[Diwali: Festival of Light from India - Short Story Kids]
“Chi… chi… chi… he… he… hi… hi… kids, do not be scared. I am your friend Die Hexe. Today I am coming to India, to my best friend Isha’s house. Wow, whole India is fully decorated with billions of twinkling diyas (tiny earthen oil lamp for light).
It is so beautiful to see it from sky. I need to glide my broom carefully because kids are firing crackers and rockets in the sky. Overall it is so festive. Let me tell you story of this festival of lights called Diwali or Deepavali (rows of lights) until I land to Isha’s decorated courtyard” …and Die Hexe started the story about Diwali
Diwali, the festival of light, is celebrated in India from mid October to Mid November. It signifies the victory of good over evil. This festival is celebrated by many religions — Hindu, Buddhist, Jain and Sikh — across the country. There are many stories attached with Diwali. I am telling few of them:
People celebrate this festival as killing of demon king Narakasur. He was son of Lord Vishnu and Earth. He turned evil, ill treating innocent people, saints and women. He was blessed to be killed only by his mother. Lord Vishnu incarnated as Lord Krishna and Earth as Satyabhama, Krishna’s wife. They started war against Narkasur and killed Mura, Narkasur’s Army General. That is why Krishna is also called Murari. After that battle intensified. Whole world was scared because of fierce battle. There were heavy storms and thunders coming out from battle field every now and then when Krishna’s and Narakasura’s weapons were striking together. Finally the demon hurt Krishna by his trident. Krishna fainted. It was divine plan as Narakasur was destined to be killed only by his mother. Satyabhama became very angry seeing her husband fainted in battle field and took the charge. She doubled the attack and finally killed Narakasur. While dying, Narakasur requested a boon from his incarnated parents to celebrate his death with colourful lights on the earth. Since then we celebrate Diwali.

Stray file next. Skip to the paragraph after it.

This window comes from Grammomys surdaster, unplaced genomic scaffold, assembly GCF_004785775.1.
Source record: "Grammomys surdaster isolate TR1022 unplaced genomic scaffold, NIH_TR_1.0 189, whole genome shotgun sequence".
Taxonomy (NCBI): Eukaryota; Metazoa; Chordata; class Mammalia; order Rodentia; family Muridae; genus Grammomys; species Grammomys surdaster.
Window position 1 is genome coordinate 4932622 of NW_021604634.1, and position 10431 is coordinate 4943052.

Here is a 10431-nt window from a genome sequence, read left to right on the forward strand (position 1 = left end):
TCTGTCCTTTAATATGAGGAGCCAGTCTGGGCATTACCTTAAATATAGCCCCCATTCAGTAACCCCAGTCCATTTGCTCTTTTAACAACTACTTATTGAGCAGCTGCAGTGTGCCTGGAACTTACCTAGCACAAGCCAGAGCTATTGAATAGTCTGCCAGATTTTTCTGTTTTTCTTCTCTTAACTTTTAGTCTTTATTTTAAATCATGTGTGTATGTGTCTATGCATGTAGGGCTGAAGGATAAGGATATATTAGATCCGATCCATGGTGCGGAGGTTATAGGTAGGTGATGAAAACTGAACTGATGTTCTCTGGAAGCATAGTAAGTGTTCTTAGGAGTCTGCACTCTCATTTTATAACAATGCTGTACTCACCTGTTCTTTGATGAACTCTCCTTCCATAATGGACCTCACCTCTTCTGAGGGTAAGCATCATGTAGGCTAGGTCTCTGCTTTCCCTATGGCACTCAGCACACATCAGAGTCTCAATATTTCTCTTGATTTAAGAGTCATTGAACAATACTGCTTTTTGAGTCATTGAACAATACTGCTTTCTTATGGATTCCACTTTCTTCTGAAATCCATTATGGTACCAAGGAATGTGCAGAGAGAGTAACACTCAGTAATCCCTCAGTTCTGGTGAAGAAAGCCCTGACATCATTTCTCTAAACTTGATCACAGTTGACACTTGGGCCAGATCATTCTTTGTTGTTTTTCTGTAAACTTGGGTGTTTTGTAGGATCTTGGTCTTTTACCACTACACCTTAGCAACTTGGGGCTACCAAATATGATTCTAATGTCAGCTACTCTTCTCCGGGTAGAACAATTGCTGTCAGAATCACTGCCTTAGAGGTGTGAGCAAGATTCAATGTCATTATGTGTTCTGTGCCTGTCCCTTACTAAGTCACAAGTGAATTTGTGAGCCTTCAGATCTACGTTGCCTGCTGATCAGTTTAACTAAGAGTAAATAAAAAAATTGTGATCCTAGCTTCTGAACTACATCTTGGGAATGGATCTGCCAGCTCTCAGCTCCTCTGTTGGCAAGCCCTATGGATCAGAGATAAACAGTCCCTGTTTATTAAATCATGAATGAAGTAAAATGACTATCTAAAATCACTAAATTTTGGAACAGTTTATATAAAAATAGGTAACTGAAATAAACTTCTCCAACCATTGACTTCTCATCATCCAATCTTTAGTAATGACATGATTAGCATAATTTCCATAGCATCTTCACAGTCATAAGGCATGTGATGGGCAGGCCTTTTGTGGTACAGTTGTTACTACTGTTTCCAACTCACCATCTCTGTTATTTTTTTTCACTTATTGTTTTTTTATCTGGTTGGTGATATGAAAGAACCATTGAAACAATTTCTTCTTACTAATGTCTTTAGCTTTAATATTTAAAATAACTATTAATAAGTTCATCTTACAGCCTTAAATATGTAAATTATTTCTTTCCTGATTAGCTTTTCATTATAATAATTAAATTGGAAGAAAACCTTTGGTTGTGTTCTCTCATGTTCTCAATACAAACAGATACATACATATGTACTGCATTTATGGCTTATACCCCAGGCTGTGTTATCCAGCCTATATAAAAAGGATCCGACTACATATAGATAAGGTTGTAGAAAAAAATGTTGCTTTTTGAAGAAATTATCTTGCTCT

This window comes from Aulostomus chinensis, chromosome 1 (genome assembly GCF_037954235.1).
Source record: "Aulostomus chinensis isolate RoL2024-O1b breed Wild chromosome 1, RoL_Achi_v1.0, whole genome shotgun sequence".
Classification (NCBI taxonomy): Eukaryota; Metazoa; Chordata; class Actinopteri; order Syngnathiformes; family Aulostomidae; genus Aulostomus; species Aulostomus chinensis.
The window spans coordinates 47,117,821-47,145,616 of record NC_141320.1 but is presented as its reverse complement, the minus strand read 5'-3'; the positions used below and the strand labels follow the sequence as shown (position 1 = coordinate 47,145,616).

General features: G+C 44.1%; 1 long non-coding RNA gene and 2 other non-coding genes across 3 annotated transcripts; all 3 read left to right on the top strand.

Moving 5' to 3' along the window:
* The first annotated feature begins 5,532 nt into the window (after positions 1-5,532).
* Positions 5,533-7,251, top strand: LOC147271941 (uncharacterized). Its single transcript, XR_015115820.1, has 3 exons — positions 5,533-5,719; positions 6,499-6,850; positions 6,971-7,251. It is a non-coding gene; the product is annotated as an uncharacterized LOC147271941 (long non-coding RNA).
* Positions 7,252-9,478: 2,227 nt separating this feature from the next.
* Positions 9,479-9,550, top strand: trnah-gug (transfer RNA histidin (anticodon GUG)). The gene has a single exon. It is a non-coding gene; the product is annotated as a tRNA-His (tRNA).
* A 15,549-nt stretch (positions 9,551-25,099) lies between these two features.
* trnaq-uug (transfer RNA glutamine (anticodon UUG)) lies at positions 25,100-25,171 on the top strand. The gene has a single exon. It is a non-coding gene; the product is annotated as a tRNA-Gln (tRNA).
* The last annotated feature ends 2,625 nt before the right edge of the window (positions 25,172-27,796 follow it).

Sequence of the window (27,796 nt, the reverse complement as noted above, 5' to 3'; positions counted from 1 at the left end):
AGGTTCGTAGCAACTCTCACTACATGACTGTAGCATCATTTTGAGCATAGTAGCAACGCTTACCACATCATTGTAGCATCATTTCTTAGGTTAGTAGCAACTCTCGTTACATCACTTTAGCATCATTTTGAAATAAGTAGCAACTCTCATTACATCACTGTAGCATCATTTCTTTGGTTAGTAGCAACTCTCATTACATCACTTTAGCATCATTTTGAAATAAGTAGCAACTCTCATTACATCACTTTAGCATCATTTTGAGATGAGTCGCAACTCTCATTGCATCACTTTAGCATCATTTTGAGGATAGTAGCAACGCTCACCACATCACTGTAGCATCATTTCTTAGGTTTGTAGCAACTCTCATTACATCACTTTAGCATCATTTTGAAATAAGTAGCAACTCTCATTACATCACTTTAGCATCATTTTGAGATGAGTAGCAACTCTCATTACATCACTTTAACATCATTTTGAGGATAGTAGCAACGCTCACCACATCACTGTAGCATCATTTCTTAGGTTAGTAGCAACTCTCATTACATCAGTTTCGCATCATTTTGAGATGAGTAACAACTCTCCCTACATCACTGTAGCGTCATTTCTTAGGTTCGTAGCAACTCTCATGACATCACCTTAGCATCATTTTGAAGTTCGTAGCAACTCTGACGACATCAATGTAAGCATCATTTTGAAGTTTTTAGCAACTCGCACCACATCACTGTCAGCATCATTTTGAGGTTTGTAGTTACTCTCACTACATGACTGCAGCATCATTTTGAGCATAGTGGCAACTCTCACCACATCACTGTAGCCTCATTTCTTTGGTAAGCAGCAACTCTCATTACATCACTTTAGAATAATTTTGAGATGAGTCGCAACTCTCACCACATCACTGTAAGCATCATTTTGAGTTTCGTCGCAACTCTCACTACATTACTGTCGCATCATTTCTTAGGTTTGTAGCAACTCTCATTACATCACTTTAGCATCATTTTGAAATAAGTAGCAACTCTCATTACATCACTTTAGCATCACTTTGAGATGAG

Sikhs celebrate this day as “Bandi Chhor Divas” (the day of freedom). This day the sixth guru, Guru Hargobind Ji, who freed himself along with 52 other hindu kings from prison of Mughal emperor Jahangir. When the respected Guru returned to Amritsar in Punjab, people decorated Har-Mandar (The Golden Temple) by lighting thousands of diyas to celebrate the return. Since then we celebrate this day also as the day of freedom.
Another reason to celebrate the festival is return of Ram to Ayodhya after killing demon king Ravan in Lanka. Whole Ayodhya was very happy to see Ram after 14 years and celebrated this day as victory of good over evil by decorating the country by lighting diyas. Since then country celebrates this day as Diwali. You may read more about Ram and Ravan in Vijaya Dashmi story.
For Jains and Buddhists also this day is of significant importance. On this day, Jain’s 24th Tirthankara, Lord Mahavira attained Nirvana or Moksha (state of being free from suffering). For Buddhist, King Ashoka accepted Buddhism after winning the Kalinga war. He was very hurt by seeing multitude of violence and decided to serve Lord Buddha and live his lessons for whole life.
Kids, this day teaches us lesson of brotherhood, love and harmony. We celebrate this day as day of freedom, day of nirvana, day of enlightenment, and day of triumph of good over evil.
“Chi… chi… chi… he… he… hi… hi… Here comes Isha’s house. I could see her firing crackers with her friends. Now it’s time to land. That’s all for tonight kids!!! Keep lighting diyas (symbol of good) to win over darkness (symbol of evil). But be extra careful when you fire crackers. Wish you all a very happy and safe Diwali. bye…” …and Die Hexe, gliding on her broom, started landing in Isha’s courtyard to celebrate Diwali.